It’s been almost a year since a crane at the construction site of Extell Development’s condominium and hotel development One57 snapped in the winds of Hurricane Sandy, threatening to plummet 1,000 feet to street level. But the developer has still not snagged an insurance payout to cover the costs associated with the incident.
Indeed, Extell and the project’s construction manager Lend Lease are now suing their insurers, a group led by Zurich American Insurance Company, over a payout they say they’re owed under the building’s risk policy.
The Zurich-led group refused Lend Lease’s $4.5 million claim for property damage in March, according to a complaint filed yesterday in New York State Supreme Court, while Extell’s claim for $6.5 million, submitted Aug. 9, has not yet received a response. Both parties plan to make additional claims once the extent of the loss has been determined, according to the complaint.
Spokespersons for Extell, Lend Lease and Zurich declined to comment on the litigation.
The October 2012 crane incident, which became an enduring image of Super Storm Sandy, delayed the delivery of the 74-story luxury condominium at 157 West 57th Street by as much as 60 days, it was previously reported. It sparked lawsuits against Extell from neighbors displaced by the accident.
Zurich holds 50 percent of the policy while other insurers Ace American Insurance Company, XL Insurance America, Travelers Excess and Surplus Lines Company and Axis Surplus Insurance Company hold the remaining 50 percent, the complaint says.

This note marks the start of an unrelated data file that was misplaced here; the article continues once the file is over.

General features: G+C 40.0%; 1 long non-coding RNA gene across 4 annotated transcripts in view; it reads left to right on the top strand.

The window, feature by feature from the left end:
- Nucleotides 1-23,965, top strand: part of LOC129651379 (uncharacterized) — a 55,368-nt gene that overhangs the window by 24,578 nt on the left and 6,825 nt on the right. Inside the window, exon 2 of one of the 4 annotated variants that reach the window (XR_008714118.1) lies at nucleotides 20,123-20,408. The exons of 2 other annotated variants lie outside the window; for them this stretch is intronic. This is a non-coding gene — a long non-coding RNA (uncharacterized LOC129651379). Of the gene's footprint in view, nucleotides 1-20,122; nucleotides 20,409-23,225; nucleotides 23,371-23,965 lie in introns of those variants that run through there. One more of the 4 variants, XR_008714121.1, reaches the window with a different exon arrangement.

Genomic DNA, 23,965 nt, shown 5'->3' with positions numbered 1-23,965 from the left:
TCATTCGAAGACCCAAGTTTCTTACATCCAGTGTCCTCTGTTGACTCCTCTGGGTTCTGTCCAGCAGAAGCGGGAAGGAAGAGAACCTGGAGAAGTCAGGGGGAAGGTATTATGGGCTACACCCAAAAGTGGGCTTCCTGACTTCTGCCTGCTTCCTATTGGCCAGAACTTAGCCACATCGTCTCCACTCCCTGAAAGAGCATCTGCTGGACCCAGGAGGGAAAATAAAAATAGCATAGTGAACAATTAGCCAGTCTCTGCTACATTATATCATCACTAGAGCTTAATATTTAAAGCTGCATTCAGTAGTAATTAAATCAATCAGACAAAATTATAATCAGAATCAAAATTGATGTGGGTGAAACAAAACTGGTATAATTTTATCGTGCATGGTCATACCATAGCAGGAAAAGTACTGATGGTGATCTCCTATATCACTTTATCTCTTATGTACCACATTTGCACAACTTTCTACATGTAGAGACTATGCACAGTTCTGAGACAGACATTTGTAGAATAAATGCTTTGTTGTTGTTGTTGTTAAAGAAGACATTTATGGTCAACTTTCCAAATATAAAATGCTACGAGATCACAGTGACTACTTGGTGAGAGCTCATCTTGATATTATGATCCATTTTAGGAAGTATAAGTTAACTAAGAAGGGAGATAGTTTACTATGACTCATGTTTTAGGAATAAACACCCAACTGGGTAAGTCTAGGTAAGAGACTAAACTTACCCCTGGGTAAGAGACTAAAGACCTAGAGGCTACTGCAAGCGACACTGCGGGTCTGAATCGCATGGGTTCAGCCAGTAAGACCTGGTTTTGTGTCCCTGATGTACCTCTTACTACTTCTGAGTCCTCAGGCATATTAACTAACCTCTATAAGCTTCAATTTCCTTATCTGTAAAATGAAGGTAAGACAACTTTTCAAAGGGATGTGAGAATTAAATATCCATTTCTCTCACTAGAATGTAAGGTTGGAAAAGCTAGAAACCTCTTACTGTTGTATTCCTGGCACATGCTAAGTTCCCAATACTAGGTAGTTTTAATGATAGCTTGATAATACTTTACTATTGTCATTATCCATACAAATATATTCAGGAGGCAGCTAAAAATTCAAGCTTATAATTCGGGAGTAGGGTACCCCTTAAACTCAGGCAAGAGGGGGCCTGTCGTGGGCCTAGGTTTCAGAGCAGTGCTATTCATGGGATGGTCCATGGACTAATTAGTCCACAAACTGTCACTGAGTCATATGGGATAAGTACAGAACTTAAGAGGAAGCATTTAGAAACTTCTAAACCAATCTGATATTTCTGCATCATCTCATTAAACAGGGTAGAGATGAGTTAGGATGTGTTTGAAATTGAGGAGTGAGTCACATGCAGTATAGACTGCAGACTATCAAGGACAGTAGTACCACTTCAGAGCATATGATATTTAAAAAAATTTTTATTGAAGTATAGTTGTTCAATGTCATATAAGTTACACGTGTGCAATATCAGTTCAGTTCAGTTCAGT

The insurers denied Lend Lease’s claim on the basis that the crane was a temporary structure not destined to become a permanent part of the insured project — and therefore not covered under a 2010 risk policy, according to the suit.
However, Extell and Lend Lease contend that costs associated with the crane collapse should be covered under the policy because they are actually damages stemming from the work of Pinnacle Industries, the crane operator. The insurers valued Extell’s contract with Pinnacle, which provided for the building and removal of the crane structure and expressly identified the crane as being integrated into the structure of the building, at $89 million. The crane collapse, the plaintiffs claim, falls within that $89 million insurance budget.
The insurers valued the project at $700 million altogether, according to the complaint.